Like its namesake Leonardo da Vinci, this striking new venue takes a revolutionary look at the world through the unique combination of science, art and technology. Opened last year in the former longtime home of the Salt Lake City Public Library, the Leonardo’s uniquely interactive and thought-provoking approach is ideal for organizations and other groups in search of fresh perspectives.
“Our unique mission allows us to be more than a museum,” says Alexandra Hesse, executive director at the venue. “In the short time we’ve been open, we have already established ourselves as a hub for creative thinking and innovative ideas. Whether it’s a group of students on a field trip, a company holding a special event, or a group of executives on a retreat, The Leonardo offers a truly inspiring environment.”
With versatile space throughout the building, including the 500-person-capacity Event Center, a 194-seat auditorium and boardroom and conference rooms with stunning views of the Wasatch mountain range, the Leonardo’s group programs range from field trips to “Night at the Leo” sleepovers for kids.
NATURAL HISTORY MUSEUM OF UTAH At RIO TINTO CENTER, Salt Lake City
Located in the Wasatch Mountain foothills above Salt Lake City and featuring breathtaking views of the Salt Lake Valley, the striking Rio Tinto Center opened last November as the long-anticipated new home of Utah’s natural history museum building.
Offering interactive explorations and discoveries of our planet’s history via dynamic exhibitions of dinosaurs, mineralogy, native peoples and much more, the facility also provides a number of evocative function and gathering spaces.
The venue’s signature space, The Canyon can accommodate up to 375 people for seated dinners and up to 700 for receptions. Planners can also add the Gallery Stroll to a Canyon event, where guests enjoy exclusive access to seven themed exhibit galleries on three levels.
Sustainability is a major focus at the Rio Tinto. With attributes including one of the largest solar panel installations in the state and natural lighting throughout, the venue, a case study in green design, expects to receive LEED Gold certification within the next two years. PageBreak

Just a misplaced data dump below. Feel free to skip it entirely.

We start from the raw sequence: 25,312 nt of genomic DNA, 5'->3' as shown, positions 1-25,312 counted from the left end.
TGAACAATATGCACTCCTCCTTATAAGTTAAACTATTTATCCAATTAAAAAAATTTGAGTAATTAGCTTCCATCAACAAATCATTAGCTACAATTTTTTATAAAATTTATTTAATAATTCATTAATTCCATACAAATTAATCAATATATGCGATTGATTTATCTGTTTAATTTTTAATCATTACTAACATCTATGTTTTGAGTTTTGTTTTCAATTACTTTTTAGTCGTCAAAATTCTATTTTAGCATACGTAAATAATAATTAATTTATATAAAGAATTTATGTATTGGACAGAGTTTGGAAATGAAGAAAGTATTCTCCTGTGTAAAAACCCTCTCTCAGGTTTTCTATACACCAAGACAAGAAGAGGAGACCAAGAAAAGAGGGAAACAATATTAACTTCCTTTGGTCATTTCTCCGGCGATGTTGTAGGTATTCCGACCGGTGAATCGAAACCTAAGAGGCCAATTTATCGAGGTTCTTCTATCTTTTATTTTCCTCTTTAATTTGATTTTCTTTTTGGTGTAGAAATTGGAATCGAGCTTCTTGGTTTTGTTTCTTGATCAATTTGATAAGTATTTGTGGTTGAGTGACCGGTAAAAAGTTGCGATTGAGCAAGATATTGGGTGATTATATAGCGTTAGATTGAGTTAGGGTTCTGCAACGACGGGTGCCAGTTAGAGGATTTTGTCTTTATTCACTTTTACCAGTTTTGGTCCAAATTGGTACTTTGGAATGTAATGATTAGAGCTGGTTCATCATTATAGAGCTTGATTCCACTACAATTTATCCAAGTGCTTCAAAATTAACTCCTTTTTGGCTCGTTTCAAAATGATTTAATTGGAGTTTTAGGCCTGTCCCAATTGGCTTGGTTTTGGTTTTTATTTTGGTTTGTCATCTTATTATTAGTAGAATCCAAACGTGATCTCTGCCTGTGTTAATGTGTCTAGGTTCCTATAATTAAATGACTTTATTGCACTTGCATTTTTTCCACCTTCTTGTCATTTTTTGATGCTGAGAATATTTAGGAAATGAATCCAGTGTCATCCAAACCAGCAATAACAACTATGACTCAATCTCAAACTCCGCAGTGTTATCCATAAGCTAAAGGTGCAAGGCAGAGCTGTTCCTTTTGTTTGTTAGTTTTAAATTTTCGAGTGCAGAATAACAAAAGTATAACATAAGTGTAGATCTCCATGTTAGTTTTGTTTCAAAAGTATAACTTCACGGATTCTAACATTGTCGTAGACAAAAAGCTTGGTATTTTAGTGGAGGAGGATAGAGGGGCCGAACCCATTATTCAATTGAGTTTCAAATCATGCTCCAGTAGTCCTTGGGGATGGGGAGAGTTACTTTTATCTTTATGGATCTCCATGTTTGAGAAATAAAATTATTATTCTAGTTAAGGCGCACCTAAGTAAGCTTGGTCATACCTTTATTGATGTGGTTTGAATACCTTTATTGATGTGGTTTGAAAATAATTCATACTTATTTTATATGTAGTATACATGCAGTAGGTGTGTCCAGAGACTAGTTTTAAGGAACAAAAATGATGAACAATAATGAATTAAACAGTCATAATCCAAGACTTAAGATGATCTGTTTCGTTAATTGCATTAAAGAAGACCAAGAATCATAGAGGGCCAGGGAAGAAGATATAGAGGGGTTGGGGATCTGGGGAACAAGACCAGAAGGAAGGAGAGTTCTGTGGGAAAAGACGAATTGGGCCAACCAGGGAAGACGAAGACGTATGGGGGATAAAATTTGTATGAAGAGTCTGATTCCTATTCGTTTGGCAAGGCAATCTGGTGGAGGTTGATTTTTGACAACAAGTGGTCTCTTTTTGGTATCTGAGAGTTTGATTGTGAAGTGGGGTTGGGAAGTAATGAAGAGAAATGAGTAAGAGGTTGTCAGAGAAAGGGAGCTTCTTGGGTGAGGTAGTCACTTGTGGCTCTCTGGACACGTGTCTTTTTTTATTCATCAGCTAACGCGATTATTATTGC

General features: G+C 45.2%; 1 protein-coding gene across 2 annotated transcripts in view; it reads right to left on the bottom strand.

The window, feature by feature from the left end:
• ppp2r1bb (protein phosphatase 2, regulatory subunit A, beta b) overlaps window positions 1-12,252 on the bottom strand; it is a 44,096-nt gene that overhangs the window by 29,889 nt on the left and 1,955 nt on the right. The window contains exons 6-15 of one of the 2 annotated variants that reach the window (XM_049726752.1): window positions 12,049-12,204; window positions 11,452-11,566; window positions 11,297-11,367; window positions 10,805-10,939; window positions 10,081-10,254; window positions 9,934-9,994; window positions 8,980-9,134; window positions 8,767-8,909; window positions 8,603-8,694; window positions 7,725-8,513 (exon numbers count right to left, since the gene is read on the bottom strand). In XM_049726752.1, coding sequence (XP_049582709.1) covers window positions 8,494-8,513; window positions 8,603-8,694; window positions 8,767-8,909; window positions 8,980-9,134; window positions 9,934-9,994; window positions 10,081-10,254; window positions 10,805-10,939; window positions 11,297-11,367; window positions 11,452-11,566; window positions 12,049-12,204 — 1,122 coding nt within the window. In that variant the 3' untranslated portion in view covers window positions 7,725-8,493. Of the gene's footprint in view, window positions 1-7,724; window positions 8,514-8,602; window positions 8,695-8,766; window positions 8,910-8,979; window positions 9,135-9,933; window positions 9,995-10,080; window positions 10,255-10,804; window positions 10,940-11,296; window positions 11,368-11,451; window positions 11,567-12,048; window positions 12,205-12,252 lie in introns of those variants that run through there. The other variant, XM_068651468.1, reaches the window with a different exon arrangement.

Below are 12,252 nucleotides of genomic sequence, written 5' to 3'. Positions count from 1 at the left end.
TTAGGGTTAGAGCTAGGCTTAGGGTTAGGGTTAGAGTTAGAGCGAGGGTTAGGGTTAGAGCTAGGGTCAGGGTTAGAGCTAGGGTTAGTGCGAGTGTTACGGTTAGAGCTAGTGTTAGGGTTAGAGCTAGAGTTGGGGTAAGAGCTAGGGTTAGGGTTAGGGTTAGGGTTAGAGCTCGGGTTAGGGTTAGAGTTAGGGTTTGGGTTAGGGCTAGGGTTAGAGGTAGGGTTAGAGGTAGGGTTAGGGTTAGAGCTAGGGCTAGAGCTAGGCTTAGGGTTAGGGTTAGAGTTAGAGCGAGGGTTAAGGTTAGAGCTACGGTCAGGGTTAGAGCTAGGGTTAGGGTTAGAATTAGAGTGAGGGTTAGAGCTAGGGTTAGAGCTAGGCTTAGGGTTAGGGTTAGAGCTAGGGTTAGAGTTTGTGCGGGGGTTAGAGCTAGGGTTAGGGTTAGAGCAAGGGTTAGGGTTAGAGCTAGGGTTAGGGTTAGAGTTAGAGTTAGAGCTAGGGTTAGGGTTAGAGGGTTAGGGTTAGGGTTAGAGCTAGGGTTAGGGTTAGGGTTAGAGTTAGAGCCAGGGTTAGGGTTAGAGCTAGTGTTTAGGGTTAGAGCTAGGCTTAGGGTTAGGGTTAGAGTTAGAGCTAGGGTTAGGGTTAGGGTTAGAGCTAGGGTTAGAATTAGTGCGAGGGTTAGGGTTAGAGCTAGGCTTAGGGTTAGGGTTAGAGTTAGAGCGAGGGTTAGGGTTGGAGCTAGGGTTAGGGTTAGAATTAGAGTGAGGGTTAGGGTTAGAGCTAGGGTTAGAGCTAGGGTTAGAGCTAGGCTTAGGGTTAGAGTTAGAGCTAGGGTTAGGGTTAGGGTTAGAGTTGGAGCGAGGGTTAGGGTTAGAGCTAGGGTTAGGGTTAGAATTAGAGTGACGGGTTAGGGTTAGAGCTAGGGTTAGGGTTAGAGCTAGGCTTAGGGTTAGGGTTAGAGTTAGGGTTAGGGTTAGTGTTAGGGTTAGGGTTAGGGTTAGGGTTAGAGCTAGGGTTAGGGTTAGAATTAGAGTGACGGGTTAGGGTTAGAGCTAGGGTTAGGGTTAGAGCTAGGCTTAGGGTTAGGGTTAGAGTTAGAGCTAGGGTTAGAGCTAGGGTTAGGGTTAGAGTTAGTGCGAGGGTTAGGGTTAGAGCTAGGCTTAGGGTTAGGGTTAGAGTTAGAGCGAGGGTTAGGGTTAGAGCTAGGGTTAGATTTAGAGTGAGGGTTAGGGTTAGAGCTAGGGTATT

KIMBALL ART CENTER, PARK CITY
In 1976, local arts enthusiast Bill Kimball and members of the Park City community transformed a dilapidated garage on historic Main Street into a nonprofit community center for the visual arts. Following a comprehensive refresh for the 2002 Winter Olympic Games, the venue today serves as one of the city’s leading cultural stages.
In addition to showcasing works from national and local artists and offering a range of art workshops and classes, the Kimball hosts the annual Park City Kimball Arts Festival, Utah’s longest running such event, attracting over 40,000 people from around the country.
Flexibly accommodating groups for a range of business and social gatherings, the Kimball’s versatile options include the spacious Main Gallery, which can seat 300 people theater-style or up to 200 for sit-down dinners. With over 600 square feet of open floor space, the lower level Badami Gallery can accommodate between 75 and 100 people, while the 4,000-square-foot patio on Main Street is ideal for outdoor events.
SUNDANCE RESORT, SUNDANCE
In 1981, famed actor and director Robert Redford founded the Sundance Institute in Park City to foster independence, discovery and new voices in American film. Of the Institute’s many year-round programs in Utah and elsewhere, the annual Sundance Film Festival, held in and around Park City each January, is a signature global event.
Groups seeking some of that Sundance magic can repair about 45 minutes south of Park City to this heavenly four-season retreat, set in scenic Provo Canyon and surrounding lands purchased by Redford back in 1969.
With 12,000-foot Mount Timpanogos towering overhead, the inspirations abound for meetings in spaces including the Screening Room, the original home of the Sundance Film Festival, and the new environmentally friendly Redford Conference Center.
At 4,200 square feet, Rehearsal Hall is the resort’s largest indoor function facility, while groups can also gather at several stunning outdoor spaces. Hands-on creativity is also on the menu, with daily workshops at the Art Shack Studios.
EGYPTIAN THEATRE, PARK CITY
With its “dramatically different” billing, this local treasure has seen several reincarnations since the late 1800s. After fire, then snow, claimed the first two cultural venues on this site, the Egyptian Theatre opened in 1926 as a showplace for films and live performances.
Influenced by the recent discovery of King Tut’s tomb, the designers went for an Egyptian motif. Under the supervision of an Egyptologist from Seattle, the theater was decorated with lotus leaves, scarabs, hieroglyphics and symbols of life and happiness.
In addition to Sundance Film Festival screenings, the intimate venue, located on Park City’s historic Main Street, hosts a wide range of music, comedy, theatrical and other shows. With 266 seats plus an additional 24 seats at cabaret tables, the venue is also available for seminars, private functions, weddings and other gatherings.
Regular Meetings Focus West contributor Jeff Heilman’s deep cultural connection to Utah also goes back to 1981—but that film was never made.